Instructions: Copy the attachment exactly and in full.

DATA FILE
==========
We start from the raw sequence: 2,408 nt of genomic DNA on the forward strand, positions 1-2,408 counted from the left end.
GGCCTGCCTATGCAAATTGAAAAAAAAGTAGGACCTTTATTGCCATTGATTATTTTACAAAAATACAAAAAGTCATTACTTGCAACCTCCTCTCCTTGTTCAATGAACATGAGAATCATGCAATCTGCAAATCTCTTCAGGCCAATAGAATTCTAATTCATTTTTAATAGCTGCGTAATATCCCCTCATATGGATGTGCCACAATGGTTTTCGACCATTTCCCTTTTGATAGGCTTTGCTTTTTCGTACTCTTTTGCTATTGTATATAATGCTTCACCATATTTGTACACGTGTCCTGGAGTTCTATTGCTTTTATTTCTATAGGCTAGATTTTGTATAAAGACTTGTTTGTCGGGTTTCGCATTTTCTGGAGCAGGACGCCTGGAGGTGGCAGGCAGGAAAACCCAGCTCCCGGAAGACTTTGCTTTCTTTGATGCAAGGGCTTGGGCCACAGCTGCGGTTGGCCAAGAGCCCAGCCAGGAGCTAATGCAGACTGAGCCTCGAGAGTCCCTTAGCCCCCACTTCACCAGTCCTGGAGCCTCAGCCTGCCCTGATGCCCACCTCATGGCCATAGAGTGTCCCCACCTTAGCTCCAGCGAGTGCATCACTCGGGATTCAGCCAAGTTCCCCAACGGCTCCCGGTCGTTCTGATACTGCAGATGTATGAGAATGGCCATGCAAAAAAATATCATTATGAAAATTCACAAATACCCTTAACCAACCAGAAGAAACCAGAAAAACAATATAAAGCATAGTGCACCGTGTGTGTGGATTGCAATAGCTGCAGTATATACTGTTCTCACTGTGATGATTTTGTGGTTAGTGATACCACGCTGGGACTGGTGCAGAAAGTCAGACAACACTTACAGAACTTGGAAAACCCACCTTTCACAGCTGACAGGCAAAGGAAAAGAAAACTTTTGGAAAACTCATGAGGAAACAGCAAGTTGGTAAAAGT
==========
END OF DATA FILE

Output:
We start from the raw sequence: 2,408 nt of genomic DNA on the forward strand, positions 1-2,408 counted from the left end.
GGCCTGCCTATGCAAATTGAAAAAAAAGTAGGACCTTTATTGCCATTGATTATTTTACAAAAATACAAAAAGTCATTACTTGCAACCTCCTCTCCTTGTTCAATGAACATGAGAATCATGCAATCTGCAAATCTCTTCAGGCCAATAGAATTCTAATTCATTTTTAATAGCTGCGTAATATCCCCTCATATGGATGTGCCACAATGGTTTTCGACCATTTCCCTTTTGATAGGCTTTGCTTTTTCGTACTCTTTTGCTATTGTATATAATGCTTCACCATATTTGTACACGTGTCCTGGAGTTCTATTGCTTTTATTTCTATAGGCTAGATTTTGTATAAAGACTTGTTTGTCGGGTTTCGCATTTTCTGGAGCAGGACGCCTGGAGGTGGCAGGCAGGAAAACCCAGCTCCCGGAAGACTTTGCTTTCTTTGATGCAAGGGCTTGGGCCACAGCTGCGGTTGGCCAAGAGCCCAGCCAGGAGCTAATGCAGACTGAGCCTCGAGAGTCCCTTAGCCCCCACTTCACCAGTCCTGGAGCCTCAGCCTGCCCTGATGCCCACCTCATGGCCATAGAGTGTCCCCACCTTAGCTCCAGCGAGTGCATCACTCGGGATTCAGCCAAGTTCCCCAACGGCTCCCGGTCGTTCTGATACTGCAGATGTATGAGAATGGCCATGCAAAAAAATATCATTATGAAAATTCACAAATACCCTTAACCAACCAGAAGAAACCAGAAAAACAATATAAAGCATAGTGCACCGTGTGTGTGGATTGCAATAGCTGCAGTATATACTGTTCTCACTGTGATGATTTTGTGGTTAGTGATACCACGCTGGGACTGGTGCAGAAAGTCAGACAACACTTACAGAACTTGGAAAACCCACCTTTCACAGCTGACAGGCAAAGGAAAAGAAAACTTTTGGAAAACTCATGAGGAAACAGCAAGTTGGTAAAAGT